Other brain changes that occur through the process of becoming addicted include changes to the prefrontal cortex (PFC) and the way it sends messages back to the limbic brain.
Think of the limbic brain regions as the brain’s ‘GO” system (or green light) and think of the PFC as the brake (or red light).
The PFC’s job is to be the brain’s executive decision maker and exhibit good judgement and sound reasoning as to which behaviors are safe to engage in and which SHOULD BE STOPPED. In people who are actively addicted this process becomes impaired and they are increasingly unable to control their impulses OR STOP THEIR BEHAVIOR. Interestingly, this is only in relation to drugs and their cues, not in relation to other areas of life where the individual can often continue to display perfectly sound reasoning. This is because LTP has strengthened the neural connections in relation to taking rewards like drugs but not to anything else.
Another reason is that dopamine receptor sites which receive dopamine from the VTA start to die off with heavy drug use. This phenomenon is known as dopamine depletion (see fig. 2). Dopamine depletion (death of dopamine receptor sites) occurs because unnatural rewards like drugs produce much bigger bursts of brain dopamine than natural rewards like food. If we imagine rewards as sounds, then we can imagine that the dopamine signal coming from heroin or alcohol is much louder than the signal coming from other ‘normal’ rewards like eating or socializing. In response, the reward circuit begins to produce fewer brain cells that can receive dopamine (receptor sites) in an effort to “turn down the volume”. This results in the person having less receptor sites, and therefore, a lowered feeling of reward. They will then need bigger and bigger doses of dopamine to get the same effect and become caught in a vicous cycle.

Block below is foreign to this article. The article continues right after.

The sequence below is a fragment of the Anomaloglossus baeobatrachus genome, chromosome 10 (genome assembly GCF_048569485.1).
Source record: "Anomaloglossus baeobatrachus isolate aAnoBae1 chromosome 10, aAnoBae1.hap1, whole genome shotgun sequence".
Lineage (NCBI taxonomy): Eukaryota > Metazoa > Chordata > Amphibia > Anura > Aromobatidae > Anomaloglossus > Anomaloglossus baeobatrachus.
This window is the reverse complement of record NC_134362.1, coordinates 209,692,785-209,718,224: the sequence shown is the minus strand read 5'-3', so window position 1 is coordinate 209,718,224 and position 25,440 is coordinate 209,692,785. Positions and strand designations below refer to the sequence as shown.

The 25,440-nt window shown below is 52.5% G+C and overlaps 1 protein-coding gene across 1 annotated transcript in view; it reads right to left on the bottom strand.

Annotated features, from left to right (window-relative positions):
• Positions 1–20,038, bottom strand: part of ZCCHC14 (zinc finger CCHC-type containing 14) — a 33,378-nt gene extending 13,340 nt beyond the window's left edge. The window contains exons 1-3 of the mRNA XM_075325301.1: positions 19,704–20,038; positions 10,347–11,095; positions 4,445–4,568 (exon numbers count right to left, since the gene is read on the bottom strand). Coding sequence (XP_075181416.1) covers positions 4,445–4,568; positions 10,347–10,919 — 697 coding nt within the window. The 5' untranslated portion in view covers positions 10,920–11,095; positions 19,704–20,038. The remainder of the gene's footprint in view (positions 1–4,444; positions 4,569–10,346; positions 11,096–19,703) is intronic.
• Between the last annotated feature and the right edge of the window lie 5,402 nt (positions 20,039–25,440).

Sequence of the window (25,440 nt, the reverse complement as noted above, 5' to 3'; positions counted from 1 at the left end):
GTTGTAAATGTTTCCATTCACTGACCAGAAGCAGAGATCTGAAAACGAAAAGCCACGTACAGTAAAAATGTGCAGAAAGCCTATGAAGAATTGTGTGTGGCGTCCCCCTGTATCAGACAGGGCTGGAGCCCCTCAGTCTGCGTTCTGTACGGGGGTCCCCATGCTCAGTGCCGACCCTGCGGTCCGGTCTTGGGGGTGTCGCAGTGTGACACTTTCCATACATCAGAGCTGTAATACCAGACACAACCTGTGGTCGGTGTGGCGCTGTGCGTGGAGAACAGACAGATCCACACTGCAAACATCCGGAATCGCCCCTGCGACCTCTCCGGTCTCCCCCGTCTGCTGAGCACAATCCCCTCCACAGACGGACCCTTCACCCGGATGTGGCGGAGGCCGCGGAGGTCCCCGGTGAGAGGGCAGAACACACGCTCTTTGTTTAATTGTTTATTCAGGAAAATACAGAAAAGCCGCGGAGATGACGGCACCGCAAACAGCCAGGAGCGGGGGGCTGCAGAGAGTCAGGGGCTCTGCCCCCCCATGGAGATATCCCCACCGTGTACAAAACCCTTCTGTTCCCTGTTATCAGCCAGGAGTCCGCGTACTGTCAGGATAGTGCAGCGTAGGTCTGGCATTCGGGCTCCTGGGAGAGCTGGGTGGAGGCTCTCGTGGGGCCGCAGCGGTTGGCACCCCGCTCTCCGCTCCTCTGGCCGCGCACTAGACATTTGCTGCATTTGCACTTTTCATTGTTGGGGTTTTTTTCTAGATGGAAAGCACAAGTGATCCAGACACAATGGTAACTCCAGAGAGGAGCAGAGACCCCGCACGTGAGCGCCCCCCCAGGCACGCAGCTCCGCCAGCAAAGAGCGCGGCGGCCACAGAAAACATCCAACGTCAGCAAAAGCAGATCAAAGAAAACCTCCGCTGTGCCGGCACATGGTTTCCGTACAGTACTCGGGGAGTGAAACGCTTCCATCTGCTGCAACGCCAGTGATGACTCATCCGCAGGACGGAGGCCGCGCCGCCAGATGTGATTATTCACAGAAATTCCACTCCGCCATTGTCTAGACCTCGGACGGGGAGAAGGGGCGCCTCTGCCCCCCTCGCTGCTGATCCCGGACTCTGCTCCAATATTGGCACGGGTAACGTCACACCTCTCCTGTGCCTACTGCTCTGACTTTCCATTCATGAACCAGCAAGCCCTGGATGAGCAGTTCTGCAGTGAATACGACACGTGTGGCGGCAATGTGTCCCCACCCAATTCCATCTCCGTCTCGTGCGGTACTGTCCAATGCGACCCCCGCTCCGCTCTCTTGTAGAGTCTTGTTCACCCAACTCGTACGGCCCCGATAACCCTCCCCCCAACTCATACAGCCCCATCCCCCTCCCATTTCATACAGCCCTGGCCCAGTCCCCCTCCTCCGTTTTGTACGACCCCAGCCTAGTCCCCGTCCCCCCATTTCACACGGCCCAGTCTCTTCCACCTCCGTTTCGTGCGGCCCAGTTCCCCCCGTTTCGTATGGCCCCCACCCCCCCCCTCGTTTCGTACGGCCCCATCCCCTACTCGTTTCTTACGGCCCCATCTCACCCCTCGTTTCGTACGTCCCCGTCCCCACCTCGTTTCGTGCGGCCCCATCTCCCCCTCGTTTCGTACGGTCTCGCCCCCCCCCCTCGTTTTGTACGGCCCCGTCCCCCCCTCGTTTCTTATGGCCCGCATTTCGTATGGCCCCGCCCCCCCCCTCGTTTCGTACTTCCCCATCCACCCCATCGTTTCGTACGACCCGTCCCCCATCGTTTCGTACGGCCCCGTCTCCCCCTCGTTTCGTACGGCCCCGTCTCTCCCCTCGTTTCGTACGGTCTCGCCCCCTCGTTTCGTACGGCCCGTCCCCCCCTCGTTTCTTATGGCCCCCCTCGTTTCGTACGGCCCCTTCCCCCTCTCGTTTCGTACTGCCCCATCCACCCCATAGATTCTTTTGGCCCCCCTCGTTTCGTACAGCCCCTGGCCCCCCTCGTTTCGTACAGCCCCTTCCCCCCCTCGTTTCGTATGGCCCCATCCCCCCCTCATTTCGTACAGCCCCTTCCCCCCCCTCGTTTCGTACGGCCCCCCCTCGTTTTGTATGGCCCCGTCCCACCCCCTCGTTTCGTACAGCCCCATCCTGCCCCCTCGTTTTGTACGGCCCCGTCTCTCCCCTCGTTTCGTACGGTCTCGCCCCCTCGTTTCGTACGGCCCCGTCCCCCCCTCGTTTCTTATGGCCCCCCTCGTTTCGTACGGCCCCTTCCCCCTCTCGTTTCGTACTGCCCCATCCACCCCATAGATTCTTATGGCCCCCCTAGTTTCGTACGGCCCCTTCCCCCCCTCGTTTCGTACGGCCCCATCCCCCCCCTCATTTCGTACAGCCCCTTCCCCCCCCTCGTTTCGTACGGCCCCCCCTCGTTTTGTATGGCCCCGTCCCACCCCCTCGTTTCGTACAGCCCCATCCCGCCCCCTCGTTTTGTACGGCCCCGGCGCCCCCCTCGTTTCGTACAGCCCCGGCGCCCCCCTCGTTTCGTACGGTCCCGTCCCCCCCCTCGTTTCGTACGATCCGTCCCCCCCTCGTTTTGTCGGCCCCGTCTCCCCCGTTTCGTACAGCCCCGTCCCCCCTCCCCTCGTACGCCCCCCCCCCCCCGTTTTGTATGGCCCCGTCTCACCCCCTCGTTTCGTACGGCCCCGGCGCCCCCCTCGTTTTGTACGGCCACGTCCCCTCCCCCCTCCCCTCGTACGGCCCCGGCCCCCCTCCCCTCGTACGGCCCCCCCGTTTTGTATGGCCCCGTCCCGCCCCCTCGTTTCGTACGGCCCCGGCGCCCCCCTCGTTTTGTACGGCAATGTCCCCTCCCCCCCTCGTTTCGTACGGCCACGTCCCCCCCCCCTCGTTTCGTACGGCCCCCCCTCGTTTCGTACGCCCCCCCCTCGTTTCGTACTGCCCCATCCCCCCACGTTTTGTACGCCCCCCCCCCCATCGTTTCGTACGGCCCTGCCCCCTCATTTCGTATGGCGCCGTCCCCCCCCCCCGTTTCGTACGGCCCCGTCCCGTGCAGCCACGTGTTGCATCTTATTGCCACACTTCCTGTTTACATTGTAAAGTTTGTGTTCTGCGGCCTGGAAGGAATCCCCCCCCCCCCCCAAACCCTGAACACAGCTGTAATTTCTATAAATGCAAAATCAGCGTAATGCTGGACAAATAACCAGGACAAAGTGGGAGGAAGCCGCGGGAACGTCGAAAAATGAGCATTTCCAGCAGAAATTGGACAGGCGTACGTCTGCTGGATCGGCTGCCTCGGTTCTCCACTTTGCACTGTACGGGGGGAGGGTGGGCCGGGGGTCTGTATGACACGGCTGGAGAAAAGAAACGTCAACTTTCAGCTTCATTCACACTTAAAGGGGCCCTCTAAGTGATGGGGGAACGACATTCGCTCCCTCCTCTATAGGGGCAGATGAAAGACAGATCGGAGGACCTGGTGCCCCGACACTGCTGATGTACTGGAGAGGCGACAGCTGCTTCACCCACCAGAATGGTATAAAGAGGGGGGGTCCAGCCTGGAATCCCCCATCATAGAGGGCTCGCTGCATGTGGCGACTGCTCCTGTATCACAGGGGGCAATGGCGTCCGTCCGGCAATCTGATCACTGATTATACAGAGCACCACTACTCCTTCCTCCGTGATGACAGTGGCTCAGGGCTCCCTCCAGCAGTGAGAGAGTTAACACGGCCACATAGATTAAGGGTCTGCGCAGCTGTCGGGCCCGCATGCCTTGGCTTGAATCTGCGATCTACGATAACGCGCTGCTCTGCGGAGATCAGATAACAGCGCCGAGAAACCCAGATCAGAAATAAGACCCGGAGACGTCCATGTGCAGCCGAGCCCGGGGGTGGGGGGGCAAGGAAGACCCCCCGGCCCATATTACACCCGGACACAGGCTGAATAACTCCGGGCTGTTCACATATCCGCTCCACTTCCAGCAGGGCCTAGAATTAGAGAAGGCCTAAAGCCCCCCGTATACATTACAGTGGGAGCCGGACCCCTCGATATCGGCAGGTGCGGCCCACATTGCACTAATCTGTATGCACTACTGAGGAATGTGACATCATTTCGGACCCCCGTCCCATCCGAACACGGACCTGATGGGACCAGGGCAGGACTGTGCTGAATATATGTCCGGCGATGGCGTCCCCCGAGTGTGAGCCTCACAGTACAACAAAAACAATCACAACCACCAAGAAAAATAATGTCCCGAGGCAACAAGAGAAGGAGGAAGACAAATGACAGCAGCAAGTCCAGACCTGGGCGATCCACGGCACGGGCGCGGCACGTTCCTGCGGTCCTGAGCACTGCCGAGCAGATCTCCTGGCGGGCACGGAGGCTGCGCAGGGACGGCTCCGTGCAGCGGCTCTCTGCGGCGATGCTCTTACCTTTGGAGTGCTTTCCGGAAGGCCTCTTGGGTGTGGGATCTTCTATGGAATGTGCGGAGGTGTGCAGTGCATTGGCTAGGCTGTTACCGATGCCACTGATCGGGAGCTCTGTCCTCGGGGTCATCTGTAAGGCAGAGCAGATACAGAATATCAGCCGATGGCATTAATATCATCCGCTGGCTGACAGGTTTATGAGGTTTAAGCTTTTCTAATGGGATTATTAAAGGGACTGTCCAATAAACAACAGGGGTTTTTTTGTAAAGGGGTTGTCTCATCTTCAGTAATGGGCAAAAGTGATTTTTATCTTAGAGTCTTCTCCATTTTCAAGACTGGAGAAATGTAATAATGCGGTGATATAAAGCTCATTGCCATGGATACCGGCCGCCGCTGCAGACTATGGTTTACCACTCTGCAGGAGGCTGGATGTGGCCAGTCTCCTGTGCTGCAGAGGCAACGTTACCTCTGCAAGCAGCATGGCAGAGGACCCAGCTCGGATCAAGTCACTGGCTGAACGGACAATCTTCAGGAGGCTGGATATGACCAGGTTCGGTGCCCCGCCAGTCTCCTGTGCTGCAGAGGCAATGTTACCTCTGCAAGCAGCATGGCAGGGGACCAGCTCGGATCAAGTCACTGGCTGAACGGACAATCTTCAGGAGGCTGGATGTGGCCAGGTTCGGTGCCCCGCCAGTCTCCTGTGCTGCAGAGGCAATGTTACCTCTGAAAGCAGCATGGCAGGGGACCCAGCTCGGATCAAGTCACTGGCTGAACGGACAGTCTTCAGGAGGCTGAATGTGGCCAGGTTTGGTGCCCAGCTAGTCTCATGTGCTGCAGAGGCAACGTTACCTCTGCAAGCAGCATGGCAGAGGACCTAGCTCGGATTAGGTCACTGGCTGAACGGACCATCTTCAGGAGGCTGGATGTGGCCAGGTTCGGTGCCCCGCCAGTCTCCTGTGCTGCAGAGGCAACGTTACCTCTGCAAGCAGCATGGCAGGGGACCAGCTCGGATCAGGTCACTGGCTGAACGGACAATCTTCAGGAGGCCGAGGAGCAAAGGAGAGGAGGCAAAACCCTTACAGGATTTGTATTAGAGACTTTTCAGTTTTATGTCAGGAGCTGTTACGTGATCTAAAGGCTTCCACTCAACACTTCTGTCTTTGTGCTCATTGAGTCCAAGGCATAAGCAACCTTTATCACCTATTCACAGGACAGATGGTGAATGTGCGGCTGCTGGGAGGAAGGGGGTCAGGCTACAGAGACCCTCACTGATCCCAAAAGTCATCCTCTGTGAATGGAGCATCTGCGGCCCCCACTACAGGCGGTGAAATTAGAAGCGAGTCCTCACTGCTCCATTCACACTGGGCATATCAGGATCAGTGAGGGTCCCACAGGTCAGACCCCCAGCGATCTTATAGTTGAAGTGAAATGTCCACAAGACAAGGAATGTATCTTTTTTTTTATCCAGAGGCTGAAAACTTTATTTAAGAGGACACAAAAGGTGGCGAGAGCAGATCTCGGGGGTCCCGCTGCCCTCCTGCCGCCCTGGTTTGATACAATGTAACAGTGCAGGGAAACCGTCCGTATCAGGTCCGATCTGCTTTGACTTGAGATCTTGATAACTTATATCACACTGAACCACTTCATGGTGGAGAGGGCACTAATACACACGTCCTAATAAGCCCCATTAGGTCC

Fig. 2 Dopamine depletion in an active drug user.
So dopamine depletion (a lower density of dopamine receptor sites) leads to the phenomena of tolerance. Tolerance is a form of neuro-adaptation (brain change) where you need more and more of a drug to feel its effects. In reality, addicted people are becoming dopamine tolerant as well as tolerant to their specific drug of choice.
So this is where we see the ancient brain areas (limbic system) that control reward, gaining the upper hand over newer brain area (the cortex) that controls reasoning. This and this is how our brain evolved to work. It’s just that in this situation (addiction) the natural evolved function of the brain is working against us.
So perhaps we should be asking another question. The question is “why do some people prioritize drugs as a survival need more than others?